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The B.E. Journal of Economic Analysis & Policy

Editor-in-Chief: Jürges, Hendrik / Ludwig, Sandra

Ed. by Auriol , Emmanuelle / Brunner, Johann / Fleck, Robert / Mendola, Mariapia / Requate, Till / Schirle, Tammy / de Vries, Frans / Zulehner, Christine

4 Issues per year


IMPACT FACTOR 2016: 0.252
5-year IMPACT FACTOR: 0.755

CiteScore 2016: 0.48

SCImago Journal Rank (SJR) 2016: 0.330
Source Normalized Impact per Paper (SNIP) 2016: 0.526

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1935-1682
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Volume 7, Issue 1 (Dec 2007)

Issues

Volume 6 (2006)

Volume 4 (2004)

Volume 2 (2002)

Volume 1 (2001)

The Katrina Effect: Was There a Bright Side to the Evacuation of Greater New Orleans?

Jacob L Vigdor
Published Online: 2007-12-04 | DOI: https://doi.org/10.2202/1935-1682.1773

Abstract

This paper uses longitudinal data from Current Population Surveys conducted between 2004 and 2006 to estimate the net impact of Hurricane Katrina-related evacuation on various indicators of well-being. While evacuees who have returned to the affected region show evidence of returning to normalcy in terms of labor supply and earnings, those who persisted in other locations exhibit large and persistent gaps, even relative to the poor outcomes of individuals destined to become evacuees observed prior to Katrina. Evacuee outcomes are not demonstrably better in destination communities with lower initial unemployment or higher growth rates. The impact of evacuation on total income was blunted to some extent by government transfer payments and by self-employment activities. Overall, there is little evidence to support the notion that poor underemployed residents of the New Orleans area were disadvantaged by their location in a relatively depressed region.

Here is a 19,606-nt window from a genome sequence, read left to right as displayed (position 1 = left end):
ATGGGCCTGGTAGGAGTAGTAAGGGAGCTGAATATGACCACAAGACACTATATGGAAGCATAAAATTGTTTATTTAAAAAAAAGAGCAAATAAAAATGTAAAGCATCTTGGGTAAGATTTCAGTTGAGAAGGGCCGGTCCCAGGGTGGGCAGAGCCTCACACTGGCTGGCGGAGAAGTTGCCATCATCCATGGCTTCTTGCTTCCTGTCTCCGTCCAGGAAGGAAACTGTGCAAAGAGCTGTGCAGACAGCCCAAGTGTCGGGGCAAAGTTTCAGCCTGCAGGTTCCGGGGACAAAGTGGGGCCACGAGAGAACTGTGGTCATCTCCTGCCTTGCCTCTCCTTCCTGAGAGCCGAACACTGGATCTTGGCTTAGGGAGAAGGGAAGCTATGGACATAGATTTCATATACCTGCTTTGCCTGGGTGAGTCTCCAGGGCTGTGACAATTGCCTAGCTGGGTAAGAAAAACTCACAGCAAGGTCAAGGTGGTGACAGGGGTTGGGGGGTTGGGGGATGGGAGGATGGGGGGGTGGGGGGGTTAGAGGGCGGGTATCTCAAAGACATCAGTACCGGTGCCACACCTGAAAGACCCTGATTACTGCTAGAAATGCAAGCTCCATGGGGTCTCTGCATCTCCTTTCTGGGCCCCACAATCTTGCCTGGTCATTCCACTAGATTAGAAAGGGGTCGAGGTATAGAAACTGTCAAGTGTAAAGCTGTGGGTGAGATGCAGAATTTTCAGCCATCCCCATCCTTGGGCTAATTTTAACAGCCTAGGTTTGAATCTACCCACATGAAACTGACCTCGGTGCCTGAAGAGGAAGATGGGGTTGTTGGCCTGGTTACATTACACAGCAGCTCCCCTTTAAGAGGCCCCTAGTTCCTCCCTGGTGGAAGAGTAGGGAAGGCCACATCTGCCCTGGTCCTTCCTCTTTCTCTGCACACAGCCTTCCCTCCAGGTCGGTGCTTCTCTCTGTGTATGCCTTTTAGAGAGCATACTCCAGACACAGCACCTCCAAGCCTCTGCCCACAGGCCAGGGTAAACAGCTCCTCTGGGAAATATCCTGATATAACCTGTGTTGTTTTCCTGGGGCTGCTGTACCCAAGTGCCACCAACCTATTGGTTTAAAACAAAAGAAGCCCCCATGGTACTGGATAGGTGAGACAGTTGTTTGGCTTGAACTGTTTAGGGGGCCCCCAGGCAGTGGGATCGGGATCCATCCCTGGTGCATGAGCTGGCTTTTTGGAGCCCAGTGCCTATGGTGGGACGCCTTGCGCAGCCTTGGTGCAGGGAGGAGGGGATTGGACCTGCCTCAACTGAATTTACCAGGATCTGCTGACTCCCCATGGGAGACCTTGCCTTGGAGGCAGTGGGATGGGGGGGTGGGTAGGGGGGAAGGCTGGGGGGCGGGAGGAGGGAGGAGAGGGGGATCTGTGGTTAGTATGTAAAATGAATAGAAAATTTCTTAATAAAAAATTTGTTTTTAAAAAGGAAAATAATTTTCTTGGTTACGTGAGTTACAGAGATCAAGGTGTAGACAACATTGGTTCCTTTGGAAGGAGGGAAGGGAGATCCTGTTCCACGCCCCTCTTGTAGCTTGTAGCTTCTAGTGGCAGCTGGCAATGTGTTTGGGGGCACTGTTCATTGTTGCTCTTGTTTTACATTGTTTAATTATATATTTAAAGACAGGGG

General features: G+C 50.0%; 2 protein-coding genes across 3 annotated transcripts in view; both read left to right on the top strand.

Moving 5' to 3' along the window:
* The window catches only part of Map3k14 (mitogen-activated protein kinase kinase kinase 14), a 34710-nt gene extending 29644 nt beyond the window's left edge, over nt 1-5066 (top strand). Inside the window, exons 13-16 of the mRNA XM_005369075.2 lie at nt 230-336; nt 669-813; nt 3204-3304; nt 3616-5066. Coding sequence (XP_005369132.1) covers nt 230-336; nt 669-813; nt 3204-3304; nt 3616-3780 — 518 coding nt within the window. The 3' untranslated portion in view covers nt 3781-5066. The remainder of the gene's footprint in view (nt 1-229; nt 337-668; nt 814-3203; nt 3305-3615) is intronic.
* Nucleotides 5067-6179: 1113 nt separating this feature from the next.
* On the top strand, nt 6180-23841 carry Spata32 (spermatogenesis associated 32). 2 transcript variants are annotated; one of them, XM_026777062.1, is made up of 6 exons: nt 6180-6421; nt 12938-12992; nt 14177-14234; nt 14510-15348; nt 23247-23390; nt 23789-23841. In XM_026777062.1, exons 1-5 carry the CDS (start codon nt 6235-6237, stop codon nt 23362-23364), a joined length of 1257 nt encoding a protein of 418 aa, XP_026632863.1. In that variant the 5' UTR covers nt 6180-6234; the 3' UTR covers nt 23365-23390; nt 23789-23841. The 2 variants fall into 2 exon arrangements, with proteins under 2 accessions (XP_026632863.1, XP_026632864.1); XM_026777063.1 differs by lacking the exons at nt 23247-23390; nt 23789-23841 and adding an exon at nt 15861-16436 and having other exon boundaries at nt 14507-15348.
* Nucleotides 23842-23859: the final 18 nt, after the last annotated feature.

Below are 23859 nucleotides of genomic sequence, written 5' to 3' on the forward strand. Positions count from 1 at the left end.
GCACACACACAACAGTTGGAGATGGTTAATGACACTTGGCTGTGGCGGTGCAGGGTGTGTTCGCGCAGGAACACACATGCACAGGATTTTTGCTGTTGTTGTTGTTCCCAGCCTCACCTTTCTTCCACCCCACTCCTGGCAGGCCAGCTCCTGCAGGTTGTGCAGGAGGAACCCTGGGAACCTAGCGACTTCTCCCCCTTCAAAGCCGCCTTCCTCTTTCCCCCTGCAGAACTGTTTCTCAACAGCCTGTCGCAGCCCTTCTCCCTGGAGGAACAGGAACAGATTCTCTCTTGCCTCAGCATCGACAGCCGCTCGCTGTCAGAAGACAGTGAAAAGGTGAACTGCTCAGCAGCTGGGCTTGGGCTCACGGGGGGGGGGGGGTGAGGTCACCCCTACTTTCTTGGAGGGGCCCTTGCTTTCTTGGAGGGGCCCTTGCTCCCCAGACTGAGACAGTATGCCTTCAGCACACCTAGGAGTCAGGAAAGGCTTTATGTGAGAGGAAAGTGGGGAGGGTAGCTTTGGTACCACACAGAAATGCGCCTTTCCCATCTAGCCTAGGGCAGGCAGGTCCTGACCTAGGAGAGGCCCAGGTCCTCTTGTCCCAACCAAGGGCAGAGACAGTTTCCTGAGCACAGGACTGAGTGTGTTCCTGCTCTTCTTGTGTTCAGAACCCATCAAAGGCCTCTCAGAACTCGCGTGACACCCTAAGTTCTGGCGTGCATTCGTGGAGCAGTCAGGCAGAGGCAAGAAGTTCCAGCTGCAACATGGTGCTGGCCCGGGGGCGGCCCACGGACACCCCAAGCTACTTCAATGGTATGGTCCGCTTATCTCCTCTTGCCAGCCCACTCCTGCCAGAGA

Keywords: disaster; labor force participation; income; displacement

About the article

Published Online: 2007-12-04


Citation Information: The B.E. Journal of Economic Analysis & Policy, ISSN (Online) 1935-1682, DOI: https://doi.org/10.2202/1935-1682.1773.

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